In this article, I share 21 surprising and unexpected foods that contain hidden gluten. This article contains affiliate links. Read my disclosures.
Unfortunately, appearances can be deceiving, and gluten is one of those deceiving foods that shows up in surprising and unexpected places.
Gluten, a protein found in wheat, barley, and rye, doesn’t always look like pizza, bread, pasta, or a bag of wheat flour. Instead, it can be found lurking in gummy bears, Rice Krispies, and imitation meats that look innocent but will make you sick if you have celiac disease, gluten intolerance, wheat allergy, or non-celiac gluten sensitivity.
Below, I share 21 surprising and unexpected sources of gluten I’ve come across in my more than 10 years of following a strict gluten-free diet. The sources included in this list are the ones that surprised me the most.
What am I missing? Please leave a comment to share the most unexpected place(s) you’ve encountered gluten.
(1) Meat Alternatives
Many meat alternatives contain hidden gluten since wheat gluten gives plant-based burgers a chewy, meat-like texture. Products that contain gluten include Morningstar’s veggie protein products and veggie burgers. Gardein products, Amy’s Kitchen veggie burgers, and many Lightlife products, including their vegetarian hot dogs.
One ingredient that the gluten-free community should avoid like the plague is seitan. It’s made from vital wheat gluten and found in many imitation meat products. Eating seitan is like eating condensed gluten and will most certainly have you running for the toilets, keeled over in pain.
The good news is that there are several gluten-free meat alternatives, which I list in my article, Are Impossible Burgers, Beyond Meat, and Other Plant-Based Meats Gluten Free?
(2) Haribo Gummy Bears
However, Haribo gummy colas, gummy peaches, and gummy frogs do not contain gluten and may be safe to consume on a gluten-free diet.
Also, look for Black Forest gummy bears and products for a safer gummy candy alternative. All Black Forest gummy products are gluten-free. Trader Joe’s also makes vegan and gluten-free gummies.
(3) Soy Sauce
The name “soy sauce” is deceiving as you’d never suspect something made from soy would contain so much gluten, but alas, soy sauce is primarily made of wheat.
The good news is that there are many soy sauce alternatives, including gluten-free soy sauce, tamari, and coconut aminos. These products offer a similar taste to soy sauce but contain no wheat.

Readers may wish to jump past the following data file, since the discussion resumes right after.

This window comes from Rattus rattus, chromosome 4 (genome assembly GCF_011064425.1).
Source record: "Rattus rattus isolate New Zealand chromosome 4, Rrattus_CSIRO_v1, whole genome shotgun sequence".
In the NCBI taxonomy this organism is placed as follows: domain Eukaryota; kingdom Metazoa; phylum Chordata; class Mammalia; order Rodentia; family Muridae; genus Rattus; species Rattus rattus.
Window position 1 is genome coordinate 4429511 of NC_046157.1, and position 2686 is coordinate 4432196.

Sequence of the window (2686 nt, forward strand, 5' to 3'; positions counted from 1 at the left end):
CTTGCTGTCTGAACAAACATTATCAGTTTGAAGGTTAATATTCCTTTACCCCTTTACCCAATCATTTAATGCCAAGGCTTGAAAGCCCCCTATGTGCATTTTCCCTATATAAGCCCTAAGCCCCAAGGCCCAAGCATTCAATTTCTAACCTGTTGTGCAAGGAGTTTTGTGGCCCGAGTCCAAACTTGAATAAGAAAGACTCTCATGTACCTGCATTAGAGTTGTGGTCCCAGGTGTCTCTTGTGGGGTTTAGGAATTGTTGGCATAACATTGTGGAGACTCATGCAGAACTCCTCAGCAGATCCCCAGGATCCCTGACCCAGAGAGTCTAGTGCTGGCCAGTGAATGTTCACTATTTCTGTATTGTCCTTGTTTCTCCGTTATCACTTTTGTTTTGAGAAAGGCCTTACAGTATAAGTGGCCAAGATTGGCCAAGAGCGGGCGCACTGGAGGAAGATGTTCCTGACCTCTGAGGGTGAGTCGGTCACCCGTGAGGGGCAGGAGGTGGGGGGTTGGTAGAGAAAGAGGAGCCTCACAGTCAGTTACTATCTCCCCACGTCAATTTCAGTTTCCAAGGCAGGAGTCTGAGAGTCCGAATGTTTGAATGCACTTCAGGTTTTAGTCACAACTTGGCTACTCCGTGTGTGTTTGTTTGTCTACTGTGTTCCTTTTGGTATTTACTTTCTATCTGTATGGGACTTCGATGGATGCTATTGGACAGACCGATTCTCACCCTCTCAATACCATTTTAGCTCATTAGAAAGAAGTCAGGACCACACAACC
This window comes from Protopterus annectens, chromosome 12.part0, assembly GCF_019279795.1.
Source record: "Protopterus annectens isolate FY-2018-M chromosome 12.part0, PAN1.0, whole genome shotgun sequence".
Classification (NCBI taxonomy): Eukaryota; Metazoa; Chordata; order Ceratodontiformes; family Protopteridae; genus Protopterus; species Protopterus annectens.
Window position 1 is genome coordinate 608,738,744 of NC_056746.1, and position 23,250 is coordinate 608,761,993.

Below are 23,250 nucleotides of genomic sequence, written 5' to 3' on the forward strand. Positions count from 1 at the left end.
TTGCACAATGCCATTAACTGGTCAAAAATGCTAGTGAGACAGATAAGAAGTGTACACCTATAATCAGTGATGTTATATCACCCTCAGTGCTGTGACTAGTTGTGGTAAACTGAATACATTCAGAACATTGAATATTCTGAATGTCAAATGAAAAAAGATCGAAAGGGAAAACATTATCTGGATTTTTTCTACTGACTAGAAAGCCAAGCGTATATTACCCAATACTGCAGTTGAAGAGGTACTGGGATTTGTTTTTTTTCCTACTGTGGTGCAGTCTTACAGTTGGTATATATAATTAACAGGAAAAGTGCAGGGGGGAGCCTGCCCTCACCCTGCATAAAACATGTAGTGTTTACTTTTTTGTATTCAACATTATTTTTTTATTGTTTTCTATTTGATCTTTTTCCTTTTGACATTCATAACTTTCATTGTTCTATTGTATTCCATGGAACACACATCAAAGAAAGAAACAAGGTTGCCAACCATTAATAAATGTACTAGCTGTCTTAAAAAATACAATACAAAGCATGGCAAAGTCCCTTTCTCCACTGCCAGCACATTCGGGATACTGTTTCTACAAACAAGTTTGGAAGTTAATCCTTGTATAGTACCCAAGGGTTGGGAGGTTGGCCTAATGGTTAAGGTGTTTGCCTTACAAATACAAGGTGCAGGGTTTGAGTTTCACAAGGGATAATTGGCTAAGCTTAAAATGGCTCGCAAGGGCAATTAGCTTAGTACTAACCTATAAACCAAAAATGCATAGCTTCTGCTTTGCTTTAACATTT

(4) Imitation Crab
Many brands of imitation crab contain wheat, making dining at a sushi restaurant fraught with peril. When ordering sushi, ask for real crab or avoid the California Rolls altogether. It’s just too risky.
The good news is that many store-bought brands of imitation crab are gluten-free, which I list in my gluten-free sushi article.
(5) Imitation Bacon
Some brands of bacon bits also contain gluten, making it ever-important to read labels carefully. While many brands won’t list wheat flour or wheat gluten on their labels, you’ll see ingredients such as yeast extract and autolyzed yeast, both of which are code for gluten (barley).
Durkee imitation bacon bits, pictured below, contain autolyzed yeast. Even McCormick bacon-flavored bits contain yeast extract. Avoid both!
I write about hidden sources of barley in my article, Beware of Malt and These 21 Potential Sources of Barley (Gluten). Read this article and understand how barley hides inside many products you know and love.
(6) Salad Dressings
Some salad dressings contain hidden gluten, making it essential to carefully read and inspect ingredient labels and choose your salad dressing wisely.
Celiac Tip! If you’re worried that a restaurant’s salad dressing may not be gluten-free, ask for oil, vinegar, a wedge of lemon, salt, and pepper, and make your own dressing at the table.
(7) BBQ Sauces
Unfortunately, many barbeque sauces contain hidden gluten, some in the form of wheat (especially if they contain soy sauce), and some in the form of barley malt or malt vinegar.
One example is Famous Dave’s BBQ sauce. It contains barley malt flour derived from barley; this product is off-limits to anyone with celiac disease or gluten intolerance.
Unfortunately, most licorice is not gluten-free, and the most popular licorice brands, Twizzlers and Red Vines, contain wheat flour. This means licorice-based products, such as Good & Plenty, Nibs, and Sour Punch Candy, also contain gluten.